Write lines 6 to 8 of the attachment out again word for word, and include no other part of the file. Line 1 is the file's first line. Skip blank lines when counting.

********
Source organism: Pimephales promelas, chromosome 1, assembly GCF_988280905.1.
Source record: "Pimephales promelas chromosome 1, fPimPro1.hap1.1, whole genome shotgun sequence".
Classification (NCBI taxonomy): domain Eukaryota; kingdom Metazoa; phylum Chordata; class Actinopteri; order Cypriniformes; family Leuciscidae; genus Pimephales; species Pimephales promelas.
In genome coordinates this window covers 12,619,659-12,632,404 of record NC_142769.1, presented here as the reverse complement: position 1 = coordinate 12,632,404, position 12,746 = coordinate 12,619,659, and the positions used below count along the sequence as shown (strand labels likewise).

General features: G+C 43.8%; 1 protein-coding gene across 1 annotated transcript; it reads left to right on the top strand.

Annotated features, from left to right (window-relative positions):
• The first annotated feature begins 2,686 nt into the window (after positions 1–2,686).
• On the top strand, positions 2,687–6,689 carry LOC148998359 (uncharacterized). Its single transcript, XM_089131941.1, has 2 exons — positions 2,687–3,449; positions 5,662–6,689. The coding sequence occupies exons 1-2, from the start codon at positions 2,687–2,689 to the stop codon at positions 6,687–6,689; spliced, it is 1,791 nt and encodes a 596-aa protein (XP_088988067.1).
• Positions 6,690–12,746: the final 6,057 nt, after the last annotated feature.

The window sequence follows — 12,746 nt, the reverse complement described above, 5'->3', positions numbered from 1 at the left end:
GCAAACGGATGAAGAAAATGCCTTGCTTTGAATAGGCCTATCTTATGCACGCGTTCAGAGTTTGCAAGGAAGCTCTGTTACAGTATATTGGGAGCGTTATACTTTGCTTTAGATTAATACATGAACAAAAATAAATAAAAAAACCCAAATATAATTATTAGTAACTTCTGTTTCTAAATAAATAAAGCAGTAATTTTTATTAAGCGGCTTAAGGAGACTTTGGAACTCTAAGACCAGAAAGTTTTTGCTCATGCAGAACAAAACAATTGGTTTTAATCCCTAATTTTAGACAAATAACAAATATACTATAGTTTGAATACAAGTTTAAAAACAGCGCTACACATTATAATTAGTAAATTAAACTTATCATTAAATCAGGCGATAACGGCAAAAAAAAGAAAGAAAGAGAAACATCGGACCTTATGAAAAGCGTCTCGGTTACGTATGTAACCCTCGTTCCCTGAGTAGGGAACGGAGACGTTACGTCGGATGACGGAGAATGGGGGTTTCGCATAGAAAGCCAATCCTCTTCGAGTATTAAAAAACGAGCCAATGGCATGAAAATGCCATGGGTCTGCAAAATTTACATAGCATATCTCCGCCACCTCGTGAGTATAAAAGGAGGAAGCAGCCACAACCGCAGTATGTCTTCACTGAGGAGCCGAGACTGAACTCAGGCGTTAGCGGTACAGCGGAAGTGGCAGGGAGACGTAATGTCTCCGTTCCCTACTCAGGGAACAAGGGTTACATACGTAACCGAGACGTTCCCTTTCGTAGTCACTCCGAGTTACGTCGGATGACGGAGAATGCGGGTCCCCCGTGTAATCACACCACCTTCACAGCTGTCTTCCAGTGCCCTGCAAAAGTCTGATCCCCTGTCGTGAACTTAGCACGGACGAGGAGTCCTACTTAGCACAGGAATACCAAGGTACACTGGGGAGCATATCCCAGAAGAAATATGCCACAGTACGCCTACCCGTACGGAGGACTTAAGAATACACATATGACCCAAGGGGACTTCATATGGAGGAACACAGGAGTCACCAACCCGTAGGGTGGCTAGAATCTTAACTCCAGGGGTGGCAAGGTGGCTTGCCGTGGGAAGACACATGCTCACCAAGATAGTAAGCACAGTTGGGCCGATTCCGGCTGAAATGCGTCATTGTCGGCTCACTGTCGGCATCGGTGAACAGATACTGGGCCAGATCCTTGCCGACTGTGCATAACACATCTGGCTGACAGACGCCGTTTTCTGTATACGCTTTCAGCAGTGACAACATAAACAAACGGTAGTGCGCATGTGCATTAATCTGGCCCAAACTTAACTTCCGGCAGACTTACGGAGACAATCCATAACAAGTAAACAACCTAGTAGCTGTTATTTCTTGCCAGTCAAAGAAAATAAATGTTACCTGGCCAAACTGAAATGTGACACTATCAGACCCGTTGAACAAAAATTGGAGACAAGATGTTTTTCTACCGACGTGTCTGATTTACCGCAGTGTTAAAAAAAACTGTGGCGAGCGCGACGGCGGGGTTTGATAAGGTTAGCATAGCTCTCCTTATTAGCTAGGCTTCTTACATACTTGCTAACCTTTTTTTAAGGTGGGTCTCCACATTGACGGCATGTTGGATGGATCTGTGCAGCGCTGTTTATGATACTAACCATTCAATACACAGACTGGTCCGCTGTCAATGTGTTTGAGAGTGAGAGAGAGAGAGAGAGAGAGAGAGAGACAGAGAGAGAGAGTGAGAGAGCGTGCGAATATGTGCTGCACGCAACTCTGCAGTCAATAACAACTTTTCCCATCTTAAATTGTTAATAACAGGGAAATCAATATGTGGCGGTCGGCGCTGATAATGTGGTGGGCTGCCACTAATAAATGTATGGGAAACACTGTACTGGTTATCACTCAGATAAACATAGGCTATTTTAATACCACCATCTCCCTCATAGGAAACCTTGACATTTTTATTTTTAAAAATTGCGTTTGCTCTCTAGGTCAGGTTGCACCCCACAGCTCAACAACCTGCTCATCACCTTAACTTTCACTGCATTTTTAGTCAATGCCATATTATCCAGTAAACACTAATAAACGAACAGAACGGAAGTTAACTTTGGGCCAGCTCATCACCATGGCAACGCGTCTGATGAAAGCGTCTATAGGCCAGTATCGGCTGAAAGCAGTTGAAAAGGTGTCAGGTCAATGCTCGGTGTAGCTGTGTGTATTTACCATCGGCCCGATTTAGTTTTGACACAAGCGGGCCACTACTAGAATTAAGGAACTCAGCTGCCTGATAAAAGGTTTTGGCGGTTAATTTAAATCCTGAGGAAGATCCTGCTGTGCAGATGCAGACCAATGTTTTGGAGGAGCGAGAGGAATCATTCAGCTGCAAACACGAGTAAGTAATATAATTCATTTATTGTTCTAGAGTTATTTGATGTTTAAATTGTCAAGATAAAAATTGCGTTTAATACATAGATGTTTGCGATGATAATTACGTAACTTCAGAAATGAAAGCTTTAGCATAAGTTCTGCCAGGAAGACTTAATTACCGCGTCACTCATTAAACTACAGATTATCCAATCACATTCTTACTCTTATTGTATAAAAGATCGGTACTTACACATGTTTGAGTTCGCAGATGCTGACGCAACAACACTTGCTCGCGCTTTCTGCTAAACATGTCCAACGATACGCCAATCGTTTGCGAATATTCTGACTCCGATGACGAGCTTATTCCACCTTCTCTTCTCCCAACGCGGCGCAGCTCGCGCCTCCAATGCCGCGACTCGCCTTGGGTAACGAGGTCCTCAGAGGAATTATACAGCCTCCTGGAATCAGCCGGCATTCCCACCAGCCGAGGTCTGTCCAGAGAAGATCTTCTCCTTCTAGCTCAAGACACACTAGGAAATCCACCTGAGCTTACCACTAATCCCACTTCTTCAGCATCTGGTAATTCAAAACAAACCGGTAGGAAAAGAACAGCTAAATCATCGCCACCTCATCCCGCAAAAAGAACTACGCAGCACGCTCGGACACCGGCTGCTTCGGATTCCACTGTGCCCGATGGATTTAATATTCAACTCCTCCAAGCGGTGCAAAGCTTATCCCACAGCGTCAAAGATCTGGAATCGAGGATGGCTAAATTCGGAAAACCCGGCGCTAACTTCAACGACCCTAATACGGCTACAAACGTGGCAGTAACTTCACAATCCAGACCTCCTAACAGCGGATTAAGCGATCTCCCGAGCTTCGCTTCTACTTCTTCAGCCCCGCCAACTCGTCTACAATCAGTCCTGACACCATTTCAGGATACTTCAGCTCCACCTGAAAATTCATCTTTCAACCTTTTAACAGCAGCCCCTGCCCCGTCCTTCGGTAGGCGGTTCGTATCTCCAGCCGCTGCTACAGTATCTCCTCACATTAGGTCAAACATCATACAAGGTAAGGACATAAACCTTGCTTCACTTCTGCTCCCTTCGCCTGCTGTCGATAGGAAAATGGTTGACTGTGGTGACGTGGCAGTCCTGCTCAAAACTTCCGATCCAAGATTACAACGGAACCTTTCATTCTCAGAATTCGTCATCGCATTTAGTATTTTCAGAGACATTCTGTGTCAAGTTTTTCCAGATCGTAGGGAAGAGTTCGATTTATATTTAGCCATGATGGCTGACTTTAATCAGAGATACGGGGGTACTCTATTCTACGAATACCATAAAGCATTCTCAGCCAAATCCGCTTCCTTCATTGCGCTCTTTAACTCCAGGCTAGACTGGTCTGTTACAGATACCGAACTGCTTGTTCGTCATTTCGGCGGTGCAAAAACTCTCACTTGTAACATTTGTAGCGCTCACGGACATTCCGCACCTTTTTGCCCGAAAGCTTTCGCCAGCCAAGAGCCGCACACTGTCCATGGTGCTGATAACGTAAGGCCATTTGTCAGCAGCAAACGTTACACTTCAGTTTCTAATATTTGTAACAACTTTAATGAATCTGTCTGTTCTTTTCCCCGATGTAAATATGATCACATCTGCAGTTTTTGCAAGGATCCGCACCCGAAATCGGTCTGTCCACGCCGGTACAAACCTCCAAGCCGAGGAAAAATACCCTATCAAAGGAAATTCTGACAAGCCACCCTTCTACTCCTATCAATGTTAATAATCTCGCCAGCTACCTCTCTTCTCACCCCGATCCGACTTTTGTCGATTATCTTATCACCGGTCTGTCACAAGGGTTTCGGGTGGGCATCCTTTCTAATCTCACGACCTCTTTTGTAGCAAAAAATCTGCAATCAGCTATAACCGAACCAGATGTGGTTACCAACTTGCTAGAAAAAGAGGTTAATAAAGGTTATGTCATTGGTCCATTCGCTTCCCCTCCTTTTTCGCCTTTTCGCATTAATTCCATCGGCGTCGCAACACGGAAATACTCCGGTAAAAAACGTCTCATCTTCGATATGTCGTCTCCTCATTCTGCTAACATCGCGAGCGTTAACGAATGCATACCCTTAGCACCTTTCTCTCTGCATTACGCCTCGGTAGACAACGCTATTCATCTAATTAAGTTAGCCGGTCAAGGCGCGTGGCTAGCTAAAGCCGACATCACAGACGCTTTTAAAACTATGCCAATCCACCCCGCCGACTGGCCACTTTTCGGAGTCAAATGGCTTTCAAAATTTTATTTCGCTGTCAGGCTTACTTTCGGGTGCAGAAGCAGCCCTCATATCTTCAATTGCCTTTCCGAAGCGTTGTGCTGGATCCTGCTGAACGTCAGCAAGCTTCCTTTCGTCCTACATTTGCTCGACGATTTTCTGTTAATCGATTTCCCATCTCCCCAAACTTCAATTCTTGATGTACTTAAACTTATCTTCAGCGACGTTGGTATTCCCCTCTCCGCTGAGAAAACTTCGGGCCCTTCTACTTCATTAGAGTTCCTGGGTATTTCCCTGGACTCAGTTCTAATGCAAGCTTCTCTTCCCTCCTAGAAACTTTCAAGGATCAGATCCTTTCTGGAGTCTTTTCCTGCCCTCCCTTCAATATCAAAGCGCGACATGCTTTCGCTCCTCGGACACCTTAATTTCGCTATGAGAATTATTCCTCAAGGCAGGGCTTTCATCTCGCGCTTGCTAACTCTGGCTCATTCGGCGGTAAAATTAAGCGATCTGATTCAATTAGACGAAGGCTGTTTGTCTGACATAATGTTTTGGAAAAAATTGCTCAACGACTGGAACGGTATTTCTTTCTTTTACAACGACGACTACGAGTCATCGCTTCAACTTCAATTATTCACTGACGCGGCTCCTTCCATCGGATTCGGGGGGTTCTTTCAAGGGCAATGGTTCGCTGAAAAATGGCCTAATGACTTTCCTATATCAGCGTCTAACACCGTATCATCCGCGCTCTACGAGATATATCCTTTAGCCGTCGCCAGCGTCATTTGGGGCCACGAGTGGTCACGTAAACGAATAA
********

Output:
Annotated features, from left to right (window-relative positions):
• The first annotated feature begins 2,686 nt into the window (after positions 1–2,686).
• On the top strand, positions 2,687–6,689 carry LOC148998359 (uncharacterized). Its single transcript, XM_089131941.1, has 2 exons — positions 2,687–3,449; positions 5,662–6,689. The coding sequence occupies exons 1-2, from the start codon at positions 2,687–2,689 to the stop codon at positions 6,687–6,689; spliced, it is 1,791 nt and encodes a 596-aa protein (XP_088988067.1).